Experts do feel that cockpit automation may well lull pilots into a false sense of security, that nothing would go wrong, just because the cockpit is fully automated, and that the machines would take care of any adversity. This, feel experts, would make pilots more prone to making fatal errors in certain situations, which they would otherwise have been able to handle with elan, before automation. Recently, a study was carried out by Dr. Linda Skitka, an Associate Psychology Professor at the University of Illinois in Chicago. The study was aimed at studying cockpit tasks carried out with the aid of a computer, and without. It was found that the error rate among students was an amazing sixty five percent, with the students lulled into a false sense of complacency by the computer, which was giving them false prompts. The students followed the prompts of the computer as against following their own knowledge and awareness of the cockpit, and even though other instrument readings on the panel contraindicated the readings of the computer. Dr. Linda describes her experiment: she used a basic flight simulator and divided the eight students into two groups. While half the students were to fly with the help of an automated computer system, the other half were supposed to rely completely on instrument readings. Both the groups were told that the instruments were completely reliable, and those students who were flying with the automated system were told that although the automation was reliable, it was not a hundred percent so. ("Cockpit automation may bias decision making," 1999)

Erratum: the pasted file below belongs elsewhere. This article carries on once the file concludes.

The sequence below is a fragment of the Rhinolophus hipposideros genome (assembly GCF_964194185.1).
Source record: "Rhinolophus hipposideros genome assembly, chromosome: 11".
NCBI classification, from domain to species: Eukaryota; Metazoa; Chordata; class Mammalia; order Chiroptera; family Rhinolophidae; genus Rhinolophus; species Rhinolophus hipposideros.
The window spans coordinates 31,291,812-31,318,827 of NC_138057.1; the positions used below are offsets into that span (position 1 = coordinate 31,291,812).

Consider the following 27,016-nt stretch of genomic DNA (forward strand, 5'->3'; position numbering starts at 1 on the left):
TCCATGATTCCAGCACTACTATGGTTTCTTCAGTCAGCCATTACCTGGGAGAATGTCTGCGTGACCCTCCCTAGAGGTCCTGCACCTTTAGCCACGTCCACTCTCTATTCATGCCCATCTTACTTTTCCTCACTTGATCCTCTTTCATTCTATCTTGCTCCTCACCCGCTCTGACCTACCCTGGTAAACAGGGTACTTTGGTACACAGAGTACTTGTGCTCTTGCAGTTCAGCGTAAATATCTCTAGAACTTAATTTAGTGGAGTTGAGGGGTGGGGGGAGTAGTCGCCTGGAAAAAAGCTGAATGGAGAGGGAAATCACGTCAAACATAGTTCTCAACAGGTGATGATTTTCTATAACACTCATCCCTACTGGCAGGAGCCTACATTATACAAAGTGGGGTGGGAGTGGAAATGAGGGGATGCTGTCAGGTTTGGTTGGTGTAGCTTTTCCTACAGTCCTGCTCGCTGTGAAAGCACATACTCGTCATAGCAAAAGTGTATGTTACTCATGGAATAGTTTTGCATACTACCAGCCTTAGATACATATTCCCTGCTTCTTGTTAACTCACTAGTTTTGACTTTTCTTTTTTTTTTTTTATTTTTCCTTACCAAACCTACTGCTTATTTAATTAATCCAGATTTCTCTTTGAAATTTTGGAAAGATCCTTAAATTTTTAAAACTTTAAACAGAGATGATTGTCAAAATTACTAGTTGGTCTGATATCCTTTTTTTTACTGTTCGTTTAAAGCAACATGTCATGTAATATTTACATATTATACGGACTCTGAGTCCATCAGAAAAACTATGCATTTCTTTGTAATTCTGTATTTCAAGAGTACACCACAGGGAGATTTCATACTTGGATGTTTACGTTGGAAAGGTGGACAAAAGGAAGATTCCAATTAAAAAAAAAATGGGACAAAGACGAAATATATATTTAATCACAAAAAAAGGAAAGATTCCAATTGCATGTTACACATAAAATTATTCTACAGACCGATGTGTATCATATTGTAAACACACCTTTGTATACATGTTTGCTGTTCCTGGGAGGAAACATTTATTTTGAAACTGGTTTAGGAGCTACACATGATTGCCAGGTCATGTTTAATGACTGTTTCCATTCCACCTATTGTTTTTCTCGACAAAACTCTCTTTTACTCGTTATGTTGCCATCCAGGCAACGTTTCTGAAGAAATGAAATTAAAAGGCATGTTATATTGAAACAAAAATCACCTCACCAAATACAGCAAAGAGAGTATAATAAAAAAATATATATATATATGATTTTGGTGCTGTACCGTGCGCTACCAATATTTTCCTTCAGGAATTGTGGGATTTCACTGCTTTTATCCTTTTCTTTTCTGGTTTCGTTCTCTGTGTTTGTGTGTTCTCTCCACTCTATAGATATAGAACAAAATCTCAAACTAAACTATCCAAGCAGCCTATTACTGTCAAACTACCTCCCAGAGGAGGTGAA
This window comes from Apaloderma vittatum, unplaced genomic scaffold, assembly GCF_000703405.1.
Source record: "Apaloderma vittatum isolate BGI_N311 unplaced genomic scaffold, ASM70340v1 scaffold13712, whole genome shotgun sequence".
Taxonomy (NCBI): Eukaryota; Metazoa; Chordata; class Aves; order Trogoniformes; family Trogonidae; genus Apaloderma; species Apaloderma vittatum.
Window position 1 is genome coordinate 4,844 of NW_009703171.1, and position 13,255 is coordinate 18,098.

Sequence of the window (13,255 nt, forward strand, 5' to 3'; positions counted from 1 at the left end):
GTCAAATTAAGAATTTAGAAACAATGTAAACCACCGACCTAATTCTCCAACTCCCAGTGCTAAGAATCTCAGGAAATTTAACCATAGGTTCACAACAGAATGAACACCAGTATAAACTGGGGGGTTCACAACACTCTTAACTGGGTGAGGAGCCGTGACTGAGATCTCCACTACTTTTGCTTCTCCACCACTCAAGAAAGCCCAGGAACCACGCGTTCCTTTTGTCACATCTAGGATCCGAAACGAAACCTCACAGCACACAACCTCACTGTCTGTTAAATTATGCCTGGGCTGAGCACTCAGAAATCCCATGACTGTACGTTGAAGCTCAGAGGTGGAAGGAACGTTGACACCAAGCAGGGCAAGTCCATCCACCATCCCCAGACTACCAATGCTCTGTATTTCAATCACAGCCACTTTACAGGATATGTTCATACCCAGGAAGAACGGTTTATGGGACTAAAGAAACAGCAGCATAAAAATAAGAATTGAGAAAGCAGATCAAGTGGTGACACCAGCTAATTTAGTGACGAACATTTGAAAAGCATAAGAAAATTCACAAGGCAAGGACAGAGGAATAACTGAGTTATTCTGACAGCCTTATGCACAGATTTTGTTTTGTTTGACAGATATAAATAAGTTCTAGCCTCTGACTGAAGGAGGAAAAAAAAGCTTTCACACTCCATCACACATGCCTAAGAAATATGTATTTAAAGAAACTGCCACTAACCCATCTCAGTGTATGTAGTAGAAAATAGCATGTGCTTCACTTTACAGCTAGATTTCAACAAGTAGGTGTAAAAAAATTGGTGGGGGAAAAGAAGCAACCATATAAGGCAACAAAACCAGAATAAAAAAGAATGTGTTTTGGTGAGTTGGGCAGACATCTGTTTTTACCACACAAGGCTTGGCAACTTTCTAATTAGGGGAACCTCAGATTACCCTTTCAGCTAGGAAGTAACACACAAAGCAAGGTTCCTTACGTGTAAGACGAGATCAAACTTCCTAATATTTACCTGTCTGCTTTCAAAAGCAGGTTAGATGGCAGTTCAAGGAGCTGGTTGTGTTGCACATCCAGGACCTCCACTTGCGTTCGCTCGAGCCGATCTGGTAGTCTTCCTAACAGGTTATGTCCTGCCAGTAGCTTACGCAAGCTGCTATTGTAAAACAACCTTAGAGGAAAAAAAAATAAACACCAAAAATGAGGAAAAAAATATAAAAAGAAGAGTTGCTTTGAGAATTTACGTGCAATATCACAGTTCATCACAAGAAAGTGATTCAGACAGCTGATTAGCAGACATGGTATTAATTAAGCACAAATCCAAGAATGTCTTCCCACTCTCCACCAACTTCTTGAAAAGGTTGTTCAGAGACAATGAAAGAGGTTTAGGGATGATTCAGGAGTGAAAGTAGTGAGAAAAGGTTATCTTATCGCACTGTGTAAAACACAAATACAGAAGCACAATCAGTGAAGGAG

The basic idea behind the experimentation was to test out the fact of whether or not errors of omission and commission were carried out while flying. While errors of commission meant complying with an erroneous computer prompt, despite knowing that the instruments were providing contra indicatory information, errors of omission meant failing to respond on time to a correct computer prompt, which would be consistent with the information being displayed on the instrument panel. The experiment revealed that the six errors of omission were in fact constant between both automated and non-automated conditions within the cockpit, with the idea of testing whether automation would lead to a decrease in vigilance proving to be true. Dr. Skitka went on to state that… [END OF PREVIEW] . . . READ MORE